This is Part 4 of a weekly series of reports I am doing, tracking the 2014 political predictions of polling guru Nate Silver prior to Election Day. I will have a “How Did He Do?” report next week to close out this series. (This is a stand-alone essay, but it’s possible you may wish to look at Part 1, Part 2, and Part 3.) Below are the most important bullet points in his predictions as of today.
- National Senate Predictions. Silver’s prediction concerning control of Congress’ upper chamber has moved to its highest probability level since he started assigning them: a 68.9% chance that Republicans will win a majority in the U.S. Senate. This equals The New York Times‘s 68% probability of a GOP takeover.
- North Carolina. The NC Senate race, according to Silver, continues to tighten. As opposed to the 3-percentage-point margin he predicted 4 weeks ago, he has now shrunk Kay Hagan’s (D) margin over Thom Tillis (R) to 1.3 percentage points. He sees a 67% chance of a Hagan (D) win, which is down considerably from his 79% probability 4 weeks ago. The New York Times, Real Clear Politics, and Rasmussen are all leaning toward Hagan (D), and all currently see the gap at a whisker-thin 1 percentage point.
- The Maroon 6. Silver has switched his prediction in Georgia back to a win by David Perdue (R) over Michelle Nunn (D). This has significant ramifications for Silver’s “Maroon 6” concept. (See below.)The New York Times also now predicts this race is a 0.6 percentage point dead-heat, with a 57% chance of a Perdue (R) victory.
(Why keep an eye on Nate Silver? He’s the young probability/statistics guru who, unlike all of his peers in the business, correctly predicted the results of the 2008 Presidential race in 49 of 50 states, and the results of the 2012 Presidential race in all 50 states.)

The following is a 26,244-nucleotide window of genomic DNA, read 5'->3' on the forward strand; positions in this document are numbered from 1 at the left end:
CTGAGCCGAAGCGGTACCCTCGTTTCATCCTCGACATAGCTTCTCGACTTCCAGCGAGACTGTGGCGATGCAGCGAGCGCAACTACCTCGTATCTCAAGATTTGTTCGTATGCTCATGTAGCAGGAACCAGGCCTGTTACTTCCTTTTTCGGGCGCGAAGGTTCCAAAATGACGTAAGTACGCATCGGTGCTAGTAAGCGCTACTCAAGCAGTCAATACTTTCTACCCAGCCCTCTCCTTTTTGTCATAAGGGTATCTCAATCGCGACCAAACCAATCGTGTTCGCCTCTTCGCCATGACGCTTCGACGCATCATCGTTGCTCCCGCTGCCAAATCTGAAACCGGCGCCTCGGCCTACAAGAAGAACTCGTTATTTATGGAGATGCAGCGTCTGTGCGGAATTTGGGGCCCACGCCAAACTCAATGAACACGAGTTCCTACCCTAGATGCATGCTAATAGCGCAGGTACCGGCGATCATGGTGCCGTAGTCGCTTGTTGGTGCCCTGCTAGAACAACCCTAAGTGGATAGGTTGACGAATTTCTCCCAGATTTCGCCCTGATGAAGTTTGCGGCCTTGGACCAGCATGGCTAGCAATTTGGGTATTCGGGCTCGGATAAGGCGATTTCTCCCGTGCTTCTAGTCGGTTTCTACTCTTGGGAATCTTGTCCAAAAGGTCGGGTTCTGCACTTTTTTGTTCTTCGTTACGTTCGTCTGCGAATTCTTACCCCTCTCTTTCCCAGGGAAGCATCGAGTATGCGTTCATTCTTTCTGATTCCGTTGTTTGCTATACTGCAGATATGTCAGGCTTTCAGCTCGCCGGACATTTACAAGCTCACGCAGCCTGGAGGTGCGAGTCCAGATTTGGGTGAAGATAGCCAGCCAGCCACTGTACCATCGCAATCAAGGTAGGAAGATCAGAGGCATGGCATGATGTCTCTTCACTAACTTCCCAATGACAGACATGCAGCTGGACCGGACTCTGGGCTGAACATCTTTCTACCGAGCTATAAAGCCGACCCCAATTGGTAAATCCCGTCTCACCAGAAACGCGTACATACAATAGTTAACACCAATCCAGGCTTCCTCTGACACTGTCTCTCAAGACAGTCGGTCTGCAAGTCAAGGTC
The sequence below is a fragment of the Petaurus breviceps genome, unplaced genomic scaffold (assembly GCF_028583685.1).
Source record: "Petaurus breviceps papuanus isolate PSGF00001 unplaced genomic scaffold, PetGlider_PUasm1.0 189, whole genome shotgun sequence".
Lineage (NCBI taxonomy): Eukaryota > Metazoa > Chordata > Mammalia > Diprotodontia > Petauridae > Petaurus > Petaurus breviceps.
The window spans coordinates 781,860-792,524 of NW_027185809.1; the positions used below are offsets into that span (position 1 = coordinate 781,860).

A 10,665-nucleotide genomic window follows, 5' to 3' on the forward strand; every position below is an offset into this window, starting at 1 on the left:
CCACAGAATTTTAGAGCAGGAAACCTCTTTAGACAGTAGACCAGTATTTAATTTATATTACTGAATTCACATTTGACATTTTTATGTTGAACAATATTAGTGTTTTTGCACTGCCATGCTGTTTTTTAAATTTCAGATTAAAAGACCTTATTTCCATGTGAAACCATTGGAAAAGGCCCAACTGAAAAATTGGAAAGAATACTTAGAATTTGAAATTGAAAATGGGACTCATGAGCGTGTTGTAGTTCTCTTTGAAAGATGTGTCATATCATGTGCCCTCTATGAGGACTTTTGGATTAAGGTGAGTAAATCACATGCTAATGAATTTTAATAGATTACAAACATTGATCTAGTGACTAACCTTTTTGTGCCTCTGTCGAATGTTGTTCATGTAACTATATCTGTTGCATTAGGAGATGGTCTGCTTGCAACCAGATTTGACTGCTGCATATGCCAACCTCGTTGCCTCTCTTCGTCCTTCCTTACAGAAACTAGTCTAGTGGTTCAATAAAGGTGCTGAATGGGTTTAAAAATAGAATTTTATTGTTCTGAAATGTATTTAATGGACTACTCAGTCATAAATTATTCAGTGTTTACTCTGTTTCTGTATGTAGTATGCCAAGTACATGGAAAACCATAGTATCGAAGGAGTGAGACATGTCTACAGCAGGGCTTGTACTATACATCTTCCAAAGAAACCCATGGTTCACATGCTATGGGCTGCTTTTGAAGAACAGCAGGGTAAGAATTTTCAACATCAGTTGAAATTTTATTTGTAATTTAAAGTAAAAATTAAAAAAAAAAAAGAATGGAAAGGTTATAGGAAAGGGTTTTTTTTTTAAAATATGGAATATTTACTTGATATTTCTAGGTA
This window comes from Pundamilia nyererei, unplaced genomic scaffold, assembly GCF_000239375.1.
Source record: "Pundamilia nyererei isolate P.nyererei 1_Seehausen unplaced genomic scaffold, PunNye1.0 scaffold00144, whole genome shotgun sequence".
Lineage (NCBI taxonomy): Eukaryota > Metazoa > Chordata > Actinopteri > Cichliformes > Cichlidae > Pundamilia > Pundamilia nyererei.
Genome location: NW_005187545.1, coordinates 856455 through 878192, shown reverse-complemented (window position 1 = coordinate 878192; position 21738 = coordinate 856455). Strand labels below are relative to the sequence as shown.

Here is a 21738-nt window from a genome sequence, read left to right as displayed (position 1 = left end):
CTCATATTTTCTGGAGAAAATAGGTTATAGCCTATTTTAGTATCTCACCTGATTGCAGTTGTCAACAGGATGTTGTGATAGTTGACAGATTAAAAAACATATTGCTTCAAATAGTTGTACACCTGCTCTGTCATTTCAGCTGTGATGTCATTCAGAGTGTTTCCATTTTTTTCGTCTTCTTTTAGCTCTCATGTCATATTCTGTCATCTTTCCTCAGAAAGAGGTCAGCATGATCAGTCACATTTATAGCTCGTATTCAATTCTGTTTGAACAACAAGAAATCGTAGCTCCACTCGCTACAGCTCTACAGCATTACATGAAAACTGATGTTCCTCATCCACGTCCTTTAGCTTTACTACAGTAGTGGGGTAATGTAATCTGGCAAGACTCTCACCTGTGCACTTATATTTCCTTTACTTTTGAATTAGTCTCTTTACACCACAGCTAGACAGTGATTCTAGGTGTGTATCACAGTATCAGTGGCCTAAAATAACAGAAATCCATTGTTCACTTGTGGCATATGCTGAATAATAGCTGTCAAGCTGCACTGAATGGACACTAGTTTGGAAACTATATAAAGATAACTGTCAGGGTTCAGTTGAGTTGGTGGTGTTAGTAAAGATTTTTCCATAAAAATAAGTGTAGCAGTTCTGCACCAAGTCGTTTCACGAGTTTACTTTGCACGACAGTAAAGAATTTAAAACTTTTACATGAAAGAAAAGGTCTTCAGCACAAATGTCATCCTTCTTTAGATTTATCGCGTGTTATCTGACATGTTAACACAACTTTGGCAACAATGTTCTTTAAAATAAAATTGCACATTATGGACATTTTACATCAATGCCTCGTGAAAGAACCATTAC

In his construct of the Maroon 6. Silver has identified six states with Senate races he says are key to watch: Alaska, Arkansas, Georgia, Iowa, Kentucky, and Louisiana. His calculations tell him that if Republicans win all 6, they have a 99% chance to take the Senate. If they win 5, their chance slips slightly to 84%. With anything less than 5 wins, however, Republicans’ chances to control the Senate drop precipitously, to levels that strongly predict Democrats’ keeping the Senate. Right now, on his state-by-state predictions, he is showing Republicans ahead in all 6 — though the races in Iowa and Georgia are currently extremely close.
(Please note that when I use the shorthand “Silver predicts victory…,” I am saying that, in that race, his percentage probability of victory for that candidate currently sits at greater than 50%.)
- The New York Times‘ online page TheUpshot page currently predicts: “According to our statistical election-forecasting machine, the Republicans have a moderate edge, with about a 69% chance of gaining a majority.” They predict an 68% likelihood that Kay Hagan (D) will defeat Thom Tillis (R), and they predict that the margin will be +1.1 percentage points for her. [These are down appreciably from last week, when Hagan was 79% likely to win by a predicted 2.4 percentage points.]
- The Washington Post’s Election Lab states: “Republicans are favored to control the Senate. 95% chance as of today.” Currently they predict the GOP will begin 2015 with 52 seats in the Senate. In North Carolina, the Post gives Kay Hagan (D) a 77% chance of keeping her seat, which is appreciably smaller than their 95% prediction last week.
- When forced to make best current predictions for all Senate races (including those they now call “toss-ups”) Real Clear Politics predicts a 7-seat net pickup by the Republicans, giving them a 52-48 majority. RCP’s average of polls currently predicts the following for North Carolina: Hagan (D) 44.1%, Tillis (R) 43%, and Haugh (L) 4.7%
- Rasmussen Results is now showing Hagan (D) 47% over Tillis (R) 46% in their most recent polling. Hagan (D), therefore, has lost a percentage point since their previous poll, where the gap was 48% to 46%.
That’s all until after the election.